Divock Origi, Adam Lallana, Dejan Lovren, Alberto Moreno, Nathaniel Clyne and Simon Mignolet, who all made 20 or more appearances that season, are now considered backup players. Of the remaining two, Pedro Chirivella is firmly on the fringes, while Daniel Sturridge is an intriguing case study; an anomaly in Klopp’s transformative reign as a survivor who has gone from staple to outcast and back again.

A clean slate initially meant players like Ibe, Allen, Benteke, Mamadou Sakho, Kevin Stewart, Brad Smith, Jon Flanagan, Cameron Brannagan, Connor Randall and Joao Carlos Teixeira were given opportunities, but upon leaving, only three have settled at a club in Europe’s top five leagues. Others who departed, such as Kolo Toure, Martin Skrtel and Lucas Leiva, did so as a natural progression at the tail end of their careers: Toure left for Celtic, Skrtel to Fenerbahce and Lucas to Lazio. 

The joy of six

Klopp, then, has shown a ruthless edge that belied his sensitive stance upon arriving. Though his hand has been forced on occasions too, as with Coutinho and Emre Can leaving against his will, the shaping of Liverpool’s squad has largely come on their manager’s terms.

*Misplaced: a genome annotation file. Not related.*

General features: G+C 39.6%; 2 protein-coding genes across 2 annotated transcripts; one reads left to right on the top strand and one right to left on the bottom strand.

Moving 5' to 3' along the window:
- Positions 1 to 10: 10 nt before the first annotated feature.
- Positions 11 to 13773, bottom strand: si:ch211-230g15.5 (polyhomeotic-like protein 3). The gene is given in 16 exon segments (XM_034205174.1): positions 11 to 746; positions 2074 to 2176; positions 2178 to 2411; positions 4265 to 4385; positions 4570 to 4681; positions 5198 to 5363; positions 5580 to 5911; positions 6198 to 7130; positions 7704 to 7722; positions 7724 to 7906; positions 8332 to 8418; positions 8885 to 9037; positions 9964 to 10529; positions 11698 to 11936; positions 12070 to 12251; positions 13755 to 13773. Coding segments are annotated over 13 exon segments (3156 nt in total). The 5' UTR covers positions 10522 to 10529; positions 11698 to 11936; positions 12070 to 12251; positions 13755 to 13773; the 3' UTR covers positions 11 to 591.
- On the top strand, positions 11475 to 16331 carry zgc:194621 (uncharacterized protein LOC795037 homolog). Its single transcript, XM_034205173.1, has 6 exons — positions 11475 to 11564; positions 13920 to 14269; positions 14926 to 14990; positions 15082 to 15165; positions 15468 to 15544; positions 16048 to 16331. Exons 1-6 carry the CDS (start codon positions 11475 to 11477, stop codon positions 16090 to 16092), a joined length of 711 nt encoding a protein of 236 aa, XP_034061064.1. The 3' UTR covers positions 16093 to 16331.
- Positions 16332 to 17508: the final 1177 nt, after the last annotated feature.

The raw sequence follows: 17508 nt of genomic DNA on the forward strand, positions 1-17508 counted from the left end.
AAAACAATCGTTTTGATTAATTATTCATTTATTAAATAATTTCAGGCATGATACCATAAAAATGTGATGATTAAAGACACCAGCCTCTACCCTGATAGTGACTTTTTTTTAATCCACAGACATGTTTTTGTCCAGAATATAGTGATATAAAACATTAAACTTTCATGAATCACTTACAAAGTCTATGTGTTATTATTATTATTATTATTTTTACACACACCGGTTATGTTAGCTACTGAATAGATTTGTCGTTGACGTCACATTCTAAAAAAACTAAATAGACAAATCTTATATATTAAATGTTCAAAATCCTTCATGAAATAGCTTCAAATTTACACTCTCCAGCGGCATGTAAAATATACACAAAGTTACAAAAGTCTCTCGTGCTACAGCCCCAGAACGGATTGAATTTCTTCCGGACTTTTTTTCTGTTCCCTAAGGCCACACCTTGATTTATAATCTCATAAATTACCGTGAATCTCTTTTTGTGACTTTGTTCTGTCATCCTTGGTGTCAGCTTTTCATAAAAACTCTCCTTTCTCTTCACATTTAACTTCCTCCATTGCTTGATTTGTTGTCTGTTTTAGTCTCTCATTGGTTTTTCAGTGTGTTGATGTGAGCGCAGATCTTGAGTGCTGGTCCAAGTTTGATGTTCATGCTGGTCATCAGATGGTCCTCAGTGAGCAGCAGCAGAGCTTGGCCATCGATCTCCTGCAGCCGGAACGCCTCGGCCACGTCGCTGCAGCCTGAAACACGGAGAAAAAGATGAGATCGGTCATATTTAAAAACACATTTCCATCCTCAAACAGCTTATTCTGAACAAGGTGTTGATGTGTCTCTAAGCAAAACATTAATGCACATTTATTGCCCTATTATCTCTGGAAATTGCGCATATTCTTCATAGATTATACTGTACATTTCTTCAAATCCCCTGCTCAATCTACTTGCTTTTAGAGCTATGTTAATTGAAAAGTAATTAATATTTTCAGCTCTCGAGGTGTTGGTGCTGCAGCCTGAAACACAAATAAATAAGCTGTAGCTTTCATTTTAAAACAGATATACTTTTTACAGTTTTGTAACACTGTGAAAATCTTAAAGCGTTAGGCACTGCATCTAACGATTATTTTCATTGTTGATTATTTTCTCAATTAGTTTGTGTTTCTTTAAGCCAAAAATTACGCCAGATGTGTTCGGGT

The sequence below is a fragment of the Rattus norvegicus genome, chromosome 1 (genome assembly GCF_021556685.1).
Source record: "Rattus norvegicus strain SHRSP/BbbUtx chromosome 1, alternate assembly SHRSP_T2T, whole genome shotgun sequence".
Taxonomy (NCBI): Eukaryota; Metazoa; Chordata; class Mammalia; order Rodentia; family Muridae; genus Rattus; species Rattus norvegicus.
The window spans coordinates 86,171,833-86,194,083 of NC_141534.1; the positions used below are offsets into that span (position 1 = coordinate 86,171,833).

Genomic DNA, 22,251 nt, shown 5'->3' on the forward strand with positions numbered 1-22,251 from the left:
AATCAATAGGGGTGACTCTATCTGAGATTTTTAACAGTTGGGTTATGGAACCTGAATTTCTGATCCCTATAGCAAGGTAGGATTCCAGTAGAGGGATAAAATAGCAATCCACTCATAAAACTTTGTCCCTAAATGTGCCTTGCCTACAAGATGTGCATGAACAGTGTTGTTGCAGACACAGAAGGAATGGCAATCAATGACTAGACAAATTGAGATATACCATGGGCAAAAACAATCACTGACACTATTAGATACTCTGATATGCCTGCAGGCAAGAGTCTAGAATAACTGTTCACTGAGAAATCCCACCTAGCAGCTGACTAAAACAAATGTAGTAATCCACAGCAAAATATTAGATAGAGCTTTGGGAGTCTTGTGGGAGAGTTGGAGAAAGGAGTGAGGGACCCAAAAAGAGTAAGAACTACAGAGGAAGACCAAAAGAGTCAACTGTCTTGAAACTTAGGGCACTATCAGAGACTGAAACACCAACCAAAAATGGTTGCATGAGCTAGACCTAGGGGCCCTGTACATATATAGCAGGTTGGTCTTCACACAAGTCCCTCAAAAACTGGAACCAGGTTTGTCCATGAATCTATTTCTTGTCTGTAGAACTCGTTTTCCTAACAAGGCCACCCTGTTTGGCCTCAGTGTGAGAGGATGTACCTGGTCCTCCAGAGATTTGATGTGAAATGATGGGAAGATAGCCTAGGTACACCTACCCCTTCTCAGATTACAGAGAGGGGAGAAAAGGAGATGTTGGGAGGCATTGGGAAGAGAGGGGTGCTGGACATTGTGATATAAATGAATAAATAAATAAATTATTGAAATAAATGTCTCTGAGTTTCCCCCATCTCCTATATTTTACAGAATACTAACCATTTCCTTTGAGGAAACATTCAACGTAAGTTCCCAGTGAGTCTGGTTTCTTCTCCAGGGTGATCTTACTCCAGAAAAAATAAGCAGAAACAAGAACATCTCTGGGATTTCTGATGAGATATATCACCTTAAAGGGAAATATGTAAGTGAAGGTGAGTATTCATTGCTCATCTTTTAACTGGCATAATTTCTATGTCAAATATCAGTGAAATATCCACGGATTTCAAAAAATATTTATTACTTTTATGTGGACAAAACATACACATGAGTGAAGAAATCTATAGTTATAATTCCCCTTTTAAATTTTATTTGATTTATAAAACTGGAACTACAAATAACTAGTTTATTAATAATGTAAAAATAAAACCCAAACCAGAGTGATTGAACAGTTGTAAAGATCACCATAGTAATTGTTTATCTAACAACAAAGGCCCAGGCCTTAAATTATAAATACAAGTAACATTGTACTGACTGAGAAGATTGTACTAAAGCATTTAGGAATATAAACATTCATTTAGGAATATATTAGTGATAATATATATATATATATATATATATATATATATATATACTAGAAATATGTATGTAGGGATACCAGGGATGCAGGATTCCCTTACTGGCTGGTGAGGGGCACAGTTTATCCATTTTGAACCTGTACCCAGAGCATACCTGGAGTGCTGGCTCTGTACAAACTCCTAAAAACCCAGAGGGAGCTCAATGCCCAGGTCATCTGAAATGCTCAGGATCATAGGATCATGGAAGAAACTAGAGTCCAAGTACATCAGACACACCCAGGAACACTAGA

Exactly the same could be said of the Reds’ signings since the charismatic German took his place in the dugout. Again, excluding Caulker, 15 players have been acquired for the first team, and bar veteran duo Alex Manninger and Ragnar Klavan, they all remain on the books at Anfield. Loris Karius is the only player not in the squad for Klopp’s third full season, as he spends 2018/19 on loan at Besiktas ahead of a permanent move. Tellingly, six of the 51-year-old’s signings – Georginio Wijnaldum, Sadio Mané, Mohamed Salah, Andy Robertson, Virgil van Dijk and Alisson – can already be considered key players.

That sextet serve as a fitting portrayal of Liverpool’s business since Klopp joined: bargain, rough diamonds such as Robertson; well-measured mid-range acquisitions like Wijnaldum; and genuinely competitive, top-level buys in Mané, Salah, Alisson and Van Dijk.

The latter duo, both world-record signings at the time, highlight a shift in stance from both the club and its manager – prompted, as with every other side, by PSG’s earth-shattering £200 million deal to sign Neymar in 2017.

“I couldn't imagine the world would change like that two-and-a-half years ago,” Klopp reflected a year later. “£100 million was a crazy number. Since then the world has changed completely. My responsibility is for this club to be as successful as possible. It is not for me to push through my thoughts and say we don't want to buy players or pay big money and in the end Liverpool is not successful. That doesn't work.